By Ida Kleinau
Can our DNA tell us what we should and shouldn’t eat? This is at least what is promised by the concept of personalized nutrition. As a Master student in Biotechnology and Food Science, I of course find this concept very fascinating and promising. Therefore, my master thesis will focus on which opportunities that Personalized Nutrition may imply, especially when it comes to preventing diseases via food and diet.
Personalized nutrition is an application of the research area “Nutrigenomics” which examines the integration between nutrients and DNA. Both personalized nutrition and Nutrigenomics has received increased attention since the beginning of the 21th century. Milestones of this development were for example the launching of the Journal of Nutrigenetics and Nutrigenomics and the initiation of the four year long EU founded project Food4Me. The scientific field has now also taken the step into highly considered journals such as Nature and Cell, with papers published within the personalized nutrition area in 2015 and 2016.
It is not just in the scientific world that personalized nutrition is a hot topic. Moreover, personalized nutrition is in line with big trends in consumer’s food and eating patterns such as individualization and the insight that food and nutrition affects our health. The field of personalized nutrition is therefore seen as an area with interesting business opportunities. Some companies have already acted on this opportunity: last year Campbell Soup Company invested 32 million dollars in the startup habit.com which provides personalized nutrition plans based on at-home test kits. These test kits measure both biomarkers from the blood and from the genes which then is evaluated by experts in biology and nutrition to customize a personalized diet.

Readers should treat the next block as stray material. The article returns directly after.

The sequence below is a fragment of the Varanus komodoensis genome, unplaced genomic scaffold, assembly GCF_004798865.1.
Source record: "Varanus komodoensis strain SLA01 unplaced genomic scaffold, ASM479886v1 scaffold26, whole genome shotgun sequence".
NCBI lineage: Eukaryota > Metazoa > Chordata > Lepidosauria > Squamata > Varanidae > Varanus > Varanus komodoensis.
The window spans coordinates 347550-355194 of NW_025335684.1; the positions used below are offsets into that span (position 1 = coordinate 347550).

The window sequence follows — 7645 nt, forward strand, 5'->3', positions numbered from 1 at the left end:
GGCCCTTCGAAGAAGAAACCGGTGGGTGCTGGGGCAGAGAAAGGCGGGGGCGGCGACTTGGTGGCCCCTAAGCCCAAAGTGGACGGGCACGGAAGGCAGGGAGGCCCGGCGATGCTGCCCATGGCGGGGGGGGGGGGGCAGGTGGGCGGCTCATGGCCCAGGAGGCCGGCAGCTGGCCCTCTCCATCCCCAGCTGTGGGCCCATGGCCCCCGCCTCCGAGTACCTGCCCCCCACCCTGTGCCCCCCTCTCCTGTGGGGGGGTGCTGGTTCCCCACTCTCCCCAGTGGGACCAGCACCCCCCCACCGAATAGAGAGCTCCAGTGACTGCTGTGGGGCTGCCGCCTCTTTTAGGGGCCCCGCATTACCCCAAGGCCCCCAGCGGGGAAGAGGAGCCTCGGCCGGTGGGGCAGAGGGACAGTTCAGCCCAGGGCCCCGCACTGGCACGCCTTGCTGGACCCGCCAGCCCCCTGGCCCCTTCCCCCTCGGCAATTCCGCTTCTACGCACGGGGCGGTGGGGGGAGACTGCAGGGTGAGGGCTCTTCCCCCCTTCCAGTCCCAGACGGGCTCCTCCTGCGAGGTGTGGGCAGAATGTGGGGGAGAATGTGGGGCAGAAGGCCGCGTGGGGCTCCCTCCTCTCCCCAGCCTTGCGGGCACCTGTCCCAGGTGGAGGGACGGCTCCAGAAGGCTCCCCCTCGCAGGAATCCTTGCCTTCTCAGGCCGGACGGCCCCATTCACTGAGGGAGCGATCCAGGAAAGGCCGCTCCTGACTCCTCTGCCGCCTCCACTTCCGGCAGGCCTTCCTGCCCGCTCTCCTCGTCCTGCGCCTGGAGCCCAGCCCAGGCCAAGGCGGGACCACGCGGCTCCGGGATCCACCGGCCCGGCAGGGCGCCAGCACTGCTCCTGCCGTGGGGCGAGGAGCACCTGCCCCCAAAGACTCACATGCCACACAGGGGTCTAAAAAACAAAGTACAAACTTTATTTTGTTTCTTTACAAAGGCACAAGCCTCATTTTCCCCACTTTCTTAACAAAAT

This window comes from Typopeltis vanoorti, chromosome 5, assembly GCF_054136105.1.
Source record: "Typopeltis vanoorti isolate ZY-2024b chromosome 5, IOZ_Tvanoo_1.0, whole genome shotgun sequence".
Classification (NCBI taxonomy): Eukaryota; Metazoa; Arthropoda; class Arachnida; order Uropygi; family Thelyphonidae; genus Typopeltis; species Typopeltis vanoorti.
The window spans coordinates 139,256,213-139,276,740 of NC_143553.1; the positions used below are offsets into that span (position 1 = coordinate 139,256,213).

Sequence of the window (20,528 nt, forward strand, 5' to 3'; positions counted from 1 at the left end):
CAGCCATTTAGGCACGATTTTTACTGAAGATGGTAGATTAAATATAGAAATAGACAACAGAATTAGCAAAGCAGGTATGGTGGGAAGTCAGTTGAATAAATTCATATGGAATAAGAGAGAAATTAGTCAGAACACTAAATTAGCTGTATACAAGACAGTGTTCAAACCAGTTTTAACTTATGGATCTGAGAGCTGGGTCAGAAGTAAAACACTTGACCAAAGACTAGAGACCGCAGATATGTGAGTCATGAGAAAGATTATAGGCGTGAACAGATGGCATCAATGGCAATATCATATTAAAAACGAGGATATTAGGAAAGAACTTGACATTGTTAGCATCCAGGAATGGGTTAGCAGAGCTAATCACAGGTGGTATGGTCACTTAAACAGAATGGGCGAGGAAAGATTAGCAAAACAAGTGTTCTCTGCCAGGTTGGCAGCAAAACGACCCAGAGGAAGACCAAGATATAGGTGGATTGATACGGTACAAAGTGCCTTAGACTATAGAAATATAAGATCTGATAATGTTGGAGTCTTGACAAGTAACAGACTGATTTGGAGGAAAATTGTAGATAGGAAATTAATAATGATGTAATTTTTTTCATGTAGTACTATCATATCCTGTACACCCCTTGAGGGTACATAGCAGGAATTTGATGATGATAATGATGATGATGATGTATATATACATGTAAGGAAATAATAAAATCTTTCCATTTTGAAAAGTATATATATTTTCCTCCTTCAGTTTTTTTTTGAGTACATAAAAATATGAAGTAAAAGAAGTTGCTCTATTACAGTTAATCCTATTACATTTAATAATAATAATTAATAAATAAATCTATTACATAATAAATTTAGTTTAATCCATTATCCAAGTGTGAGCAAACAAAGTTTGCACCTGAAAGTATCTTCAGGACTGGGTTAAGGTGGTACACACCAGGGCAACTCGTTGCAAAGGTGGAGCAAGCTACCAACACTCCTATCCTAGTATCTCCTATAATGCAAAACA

Although the personalized nutrition concept is promising, it has not yet succeeded to live up to its expectations. The main reasons why are the questioning of the validity of the linking of certain genes with nutrient intake and that the food industry could not find a suitable business model. During my master thesis project at Healthy Marketing Team I am going to thoroughly examine the area of personalized nutrition and its ability to prevent inherited diseases. I will also study how the concept of personalized nutrition can move from being merely something for the technology and “my disease” oriented consumer (HMT’s Technology Stakeholders) to become an appealing concept for lifestyle and early mass consumers. This includes an analysis of the opportunities the business community and the consumers may have of this concept.
Are you also intrigued by the concept of personalized nutrition and would like to know more? Get in touch with me! Taking into consideration that I still am on an early stage of my project, I am still quite flexible regarding the direction of my work.
Research Student at Healthy Marketing Team 2017
Student at Faculty of Engineering at Lund University, Master of Science in Engineering, Biotechnology
 Kuhn, S., Walsh, M. 2012. Developments in personalised nutrition. Nutrition Bulletin, 37, 380-383.